The bread looks great Kim!!
This bread looks so soft! I've never made homemade bread - excited to try!
I haven't had Wonder bread since i was a kid. So bad for you. But it did taste good.Your Whole wheat recipe looks awesome. Much healthier. Does look soft
You're not missing much with the Wonder Bread. Our local grocer just started carrying it and we bought a loaf. It's awful. Very coarse, yellow/beige in color and just doesn't taste right.
OMG!! This is the best homemade bread I have ever made! I used my bread machine to make the dough, but I baked in the oven!! This recipe is a KEEPER!
What kid of yeast did you use for this recipe? Active dry or instant?
Thanks for the recipe, totally trying this!
I couldn't get my bread to rise to save my life. I used all purpose flour, active dry yeast, and honey. the second time i added a pinch of ginger and used a tbsp of sugar because someone told me it would activate the yeast. Any suggestions?
P.S. This might be pretty obvious but I'm pretty new to cooking. any suggestions will help!!!
How old is your yeast? Also you need some warmth for it to rise too, doing it in a cool room can cause problems.
As Kim said, you need warmth, usually lukewarm water but be careful it's not too hot. Sugar does nothing to the yeast to activate it.
To poof your yeast to make sure your yeast is good mix it with a cup of lukewarm water (less if the recipe calls for less water) and let sit for at least 10 minutes. If it foams or has a layer of bubbles at the top then the yeast is active, if not then the yeast is bad.
I'd like to jump into a giant loaf of that! Yum! Thank you for sharing.
I make my own pizza dough, usually white flour but have used wheat and while wheat flour has just as many calories per cup it's more dense so you can use less thus less carbs and calories. Also, years ago i started substituting honey for sugar in my dough and it's much better (got that tip from a chef at an Italian restaurant).
Off topic of breads my husband makes his own spaghetti sauce and we let it cool to use as our pizza sauce (also got that tip from the owner of an Italian Deli) and he uses honey in his sauce. Use to use sugar but when we ran out when he was making lasagna he substituted honey and everyone said it was the best lasagna he's ever made.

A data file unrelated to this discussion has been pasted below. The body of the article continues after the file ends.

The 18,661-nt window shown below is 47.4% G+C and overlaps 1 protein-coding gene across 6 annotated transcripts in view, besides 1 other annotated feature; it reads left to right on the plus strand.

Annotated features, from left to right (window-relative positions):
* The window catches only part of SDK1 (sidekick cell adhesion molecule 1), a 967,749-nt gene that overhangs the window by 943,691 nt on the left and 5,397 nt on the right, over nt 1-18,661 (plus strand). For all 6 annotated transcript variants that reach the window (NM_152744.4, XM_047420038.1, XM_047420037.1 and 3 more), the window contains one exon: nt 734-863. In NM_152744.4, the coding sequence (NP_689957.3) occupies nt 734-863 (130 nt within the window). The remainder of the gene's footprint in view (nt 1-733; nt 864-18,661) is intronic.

So, honey is not only healthier but also makes some dishes taste better.
I have no gluten intolerance so I don't have to worry about gluten. I have given up on store bought bread and make my own. My bread tastes better, is healthier and costs about half as much. Currently, GMO wheat is illegal and I like that. The GMO doesn't bother me as much as the concentration of herbicides and pesticides on the end product. I have seen GMO corn is less healthy, but the sites have poor or no reliable references. I use olive oil because soy and corn are GMO. For this recipe, I followed it carefully, adding 1 T of vital gluten to help it rise higher. For flour, I use about a cup of King Arthur Whole Wheat and 2.5 cups Ultragrain White whole wheat. Both are unbleached and not bromated. Ultra. grain is a brand that claims to be softer and smoother. I like that it has one ingredient, wheat. I put the bread machine yeast in the bread machine first, then the honey and oil. I heat the water to 125 degrees in the microwave and use a thermometer. This is very warm for the yeast, but I pour the water into measuring cup I used for the honey to melt a little more honey out of the cup and when pour the water into the bread machine, it reads a proper 105 degrees. I use the bred machine to mix and raise the dough , and use cookie sheets to make rolls of various sizes for different uses, depending on the menu for the week. Smaller for dinner rolls, bigger for 1/4 pound burgers, and medium to split for my wife's open faced sandwiches for work. Your recipe with my modifications made about half the usual amount of dough I get with three cups of flour, and the rolls were doughy inside while having a lovely brown crust. The dough did not rise as much and was thicker and rubbery. It is ok, after cutting it up, I am drying it out with the residue oven heat for crotons and bread crumbs.